Editors didn’t offer much in terms of spectacle, and Everything Everything were no better than they were when they played at Truck two years ago, but there was enough variety in the line-up overall to keep people interested throughout. Circa Waves had a brilliant Friday night, and besides indie rock there were a decent number of stages dedicated to other genres of music to cater for all tastes, keeping in mind the site’s small size.
The aroma of cow manure makes The Barn Stage an acquired taste for metal fans
The Barn Stage has to be seen to be believed, hosting hardcore metal bands in a genuine barn which smells much like you would expect a barn to smell. I’m not sure if it’s the acquired taste of music or the aroma of cow manure that put people off from visiting it, but it didn’t seem to be at the top of most spectator’s agendas.
A moment of silence please for this innocent, naive gentleman posing, unbeknownst that a can of Magners Dark Fruit Cider is seconds away from hitting him square in the back of the head @TruckFestival pic.twitter.com/DoIHsYKTiN
— Nerve News (@NerveNews) July 23, 2018
One strange omission from last year’s festival was the punk rock tent which had played the likes of Blink-182 and Green Day through a speaker. There also wasn’t enough seating, but fortunately with the weather as fine as it was there were no problems with sitting on the grass to eat the welcome selection of food on offer. Had the rain poured down like it did last year, it would have been a different story.
This was my third consecutive year attending Truck Festival. To provide a different perspective, I asked Daniel Wright (who happens to be my brother and a Truck-attendee for the first time) for his thoughts on the event.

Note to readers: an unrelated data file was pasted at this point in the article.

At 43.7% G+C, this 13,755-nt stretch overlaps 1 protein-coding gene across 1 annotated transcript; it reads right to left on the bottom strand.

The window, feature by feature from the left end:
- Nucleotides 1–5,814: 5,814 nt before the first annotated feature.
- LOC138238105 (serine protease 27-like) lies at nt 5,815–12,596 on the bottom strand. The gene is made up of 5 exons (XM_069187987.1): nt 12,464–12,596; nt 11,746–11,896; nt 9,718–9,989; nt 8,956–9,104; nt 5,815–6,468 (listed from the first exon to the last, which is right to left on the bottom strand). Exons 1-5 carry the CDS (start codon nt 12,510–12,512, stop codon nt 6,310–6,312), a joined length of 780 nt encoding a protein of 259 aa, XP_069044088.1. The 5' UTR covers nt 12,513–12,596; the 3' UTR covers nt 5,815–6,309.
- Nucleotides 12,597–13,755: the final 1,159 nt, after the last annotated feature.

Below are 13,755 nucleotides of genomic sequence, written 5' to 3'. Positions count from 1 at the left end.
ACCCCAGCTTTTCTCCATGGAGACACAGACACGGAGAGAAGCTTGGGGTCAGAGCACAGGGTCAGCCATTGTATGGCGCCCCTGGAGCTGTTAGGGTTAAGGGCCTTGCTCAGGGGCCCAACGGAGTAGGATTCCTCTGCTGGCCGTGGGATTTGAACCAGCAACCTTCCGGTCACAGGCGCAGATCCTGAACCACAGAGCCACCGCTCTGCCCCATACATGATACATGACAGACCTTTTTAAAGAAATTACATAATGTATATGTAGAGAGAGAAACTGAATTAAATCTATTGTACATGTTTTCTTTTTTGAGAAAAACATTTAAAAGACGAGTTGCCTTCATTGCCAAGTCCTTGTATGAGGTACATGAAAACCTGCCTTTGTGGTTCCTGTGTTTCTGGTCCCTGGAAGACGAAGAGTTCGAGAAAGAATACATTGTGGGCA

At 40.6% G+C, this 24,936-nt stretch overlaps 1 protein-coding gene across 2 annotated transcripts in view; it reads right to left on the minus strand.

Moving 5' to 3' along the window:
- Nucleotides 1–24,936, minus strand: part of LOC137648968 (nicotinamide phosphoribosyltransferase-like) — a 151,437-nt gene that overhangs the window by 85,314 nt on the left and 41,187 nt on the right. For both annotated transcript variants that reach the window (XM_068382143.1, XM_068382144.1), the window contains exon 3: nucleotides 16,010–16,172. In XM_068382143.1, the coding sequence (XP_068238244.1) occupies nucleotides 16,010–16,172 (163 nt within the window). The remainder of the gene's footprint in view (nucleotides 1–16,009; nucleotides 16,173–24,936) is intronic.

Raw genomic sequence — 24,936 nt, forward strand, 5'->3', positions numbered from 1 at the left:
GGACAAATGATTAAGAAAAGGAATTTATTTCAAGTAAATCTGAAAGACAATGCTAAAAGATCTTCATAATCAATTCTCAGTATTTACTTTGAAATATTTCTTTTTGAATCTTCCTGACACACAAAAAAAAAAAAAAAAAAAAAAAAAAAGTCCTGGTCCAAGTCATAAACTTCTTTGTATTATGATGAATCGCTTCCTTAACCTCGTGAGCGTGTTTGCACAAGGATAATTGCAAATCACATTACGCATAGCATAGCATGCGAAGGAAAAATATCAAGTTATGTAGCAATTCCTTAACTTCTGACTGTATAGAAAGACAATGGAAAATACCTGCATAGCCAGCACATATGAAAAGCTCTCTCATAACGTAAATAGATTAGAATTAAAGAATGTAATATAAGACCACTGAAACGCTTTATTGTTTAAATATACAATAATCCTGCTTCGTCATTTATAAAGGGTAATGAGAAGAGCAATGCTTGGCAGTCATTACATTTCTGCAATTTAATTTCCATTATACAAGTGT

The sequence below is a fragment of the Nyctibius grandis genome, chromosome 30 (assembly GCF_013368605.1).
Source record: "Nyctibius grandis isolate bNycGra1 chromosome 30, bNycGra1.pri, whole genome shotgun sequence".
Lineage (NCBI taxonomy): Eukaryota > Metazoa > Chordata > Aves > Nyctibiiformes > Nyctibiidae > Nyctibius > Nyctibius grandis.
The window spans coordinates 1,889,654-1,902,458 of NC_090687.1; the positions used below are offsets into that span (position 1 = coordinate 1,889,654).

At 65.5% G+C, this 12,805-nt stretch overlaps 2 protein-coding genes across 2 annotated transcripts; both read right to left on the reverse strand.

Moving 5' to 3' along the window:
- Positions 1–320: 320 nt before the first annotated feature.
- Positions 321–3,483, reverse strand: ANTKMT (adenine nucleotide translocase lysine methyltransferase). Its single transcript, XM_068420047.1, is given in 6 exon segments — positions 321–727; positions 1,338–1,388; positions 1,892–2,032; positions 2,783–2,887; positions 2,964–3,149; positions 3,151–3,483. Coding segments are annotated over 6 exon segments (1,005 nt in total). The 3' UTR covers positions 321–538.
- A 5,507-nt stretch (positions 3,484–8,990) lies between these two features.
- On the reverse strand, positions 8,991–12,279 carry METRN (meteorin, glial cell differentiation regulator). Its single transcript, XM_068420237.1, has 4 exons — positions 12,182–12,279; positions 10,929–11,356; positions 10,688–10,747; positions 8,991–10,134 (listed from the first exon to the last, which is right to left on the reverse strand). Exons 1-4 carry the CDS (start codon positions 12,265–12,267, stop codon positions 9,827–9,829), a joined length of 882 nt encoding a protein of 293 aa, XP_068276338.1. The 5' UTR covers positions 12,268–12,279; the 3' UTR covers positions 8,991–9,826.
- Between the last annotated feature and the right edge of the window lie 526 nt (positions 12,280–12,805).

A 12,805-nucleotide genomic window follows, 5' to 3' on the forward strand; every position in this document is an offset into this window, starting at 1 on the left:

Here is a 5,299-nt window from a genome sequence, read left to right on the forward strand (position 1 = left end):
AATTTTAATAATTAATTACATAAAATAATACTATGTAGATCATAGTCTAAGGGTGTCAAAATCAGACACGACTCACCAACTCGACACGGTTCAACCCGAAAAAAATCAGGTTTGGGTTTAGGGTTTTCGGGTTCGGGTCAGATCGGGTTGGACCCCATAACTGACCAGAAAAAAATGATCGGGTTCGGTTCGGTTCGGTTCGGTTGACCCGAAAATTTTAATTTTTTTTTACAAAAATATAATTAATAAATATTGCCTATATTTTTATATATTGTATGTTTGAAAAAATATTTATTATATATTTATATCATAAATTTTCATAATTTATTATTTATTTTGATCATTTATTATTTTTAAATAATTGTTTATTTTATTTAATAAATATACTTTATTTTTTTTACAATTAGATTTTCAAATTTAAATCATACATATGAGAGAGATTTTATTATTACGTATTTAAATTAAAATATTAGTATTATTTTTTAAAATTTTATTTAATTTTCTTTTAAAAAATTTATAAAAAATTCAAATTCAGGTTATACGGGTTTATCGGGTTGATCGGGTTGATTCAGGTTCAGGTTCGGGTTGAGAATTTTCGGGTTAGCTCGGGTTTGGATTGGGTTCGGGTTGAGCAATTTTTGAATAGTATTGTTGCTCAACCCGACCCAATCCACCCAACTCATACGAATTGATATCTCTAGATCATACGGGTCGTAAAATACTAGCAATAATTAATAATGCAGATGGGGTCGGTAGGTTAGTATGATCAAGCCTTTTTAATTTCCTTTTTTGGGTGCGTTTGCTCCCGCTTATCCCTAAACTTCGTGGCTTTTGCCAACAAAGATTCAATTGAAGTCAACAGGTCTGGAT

DW: “The main thing that took me by surprise was how small the festival site was, despite being able to attract big names and headliners for each night. This proved to be an advantage though as it was very easy to navigate and didn’t take much time to go from stage to stage, checking out the different genres of music along the way. The atmosphere was brilliant, despite the humid, sticky weather which I think we Brits are now slowly adapting to.
Little Comets hadn’t been on my radar, but their performance encouraged me to check out more of their material
Even though some of the bands we saw hadn’t been on my radar, that didn’t stop me enjoying them, with Little Comets being a particular favourite. Their performance has led me to check out more of their material. Even the security staff were in a party mood, talking to us at the front while smiling and throwing back inflatable balls when they went over the barrier.
I know the festival had problems last year with organisation, what with the mud causing havoc and everything, but this year it seemed to be a lot better as I never felt crowded out or had to wait too long for anything. Overall, I thoroughly enjoyed the festival and would definitely go back next year given the chance. Don’t believe all of what you read or hear regarding trouble at festivals – everyone goes there for a good time so see for yourself!“
It’s incredible to think that 21 years ago a small group of music-lovers came together to put on a festival from the back of a truck. Within such a short space of time, full credit goes to the organisers for being able to attract some of the biggest names in indie rock to the main stage over the last few years.
Nerve would like to thank Truck Festival for inviting us to cover the event this year.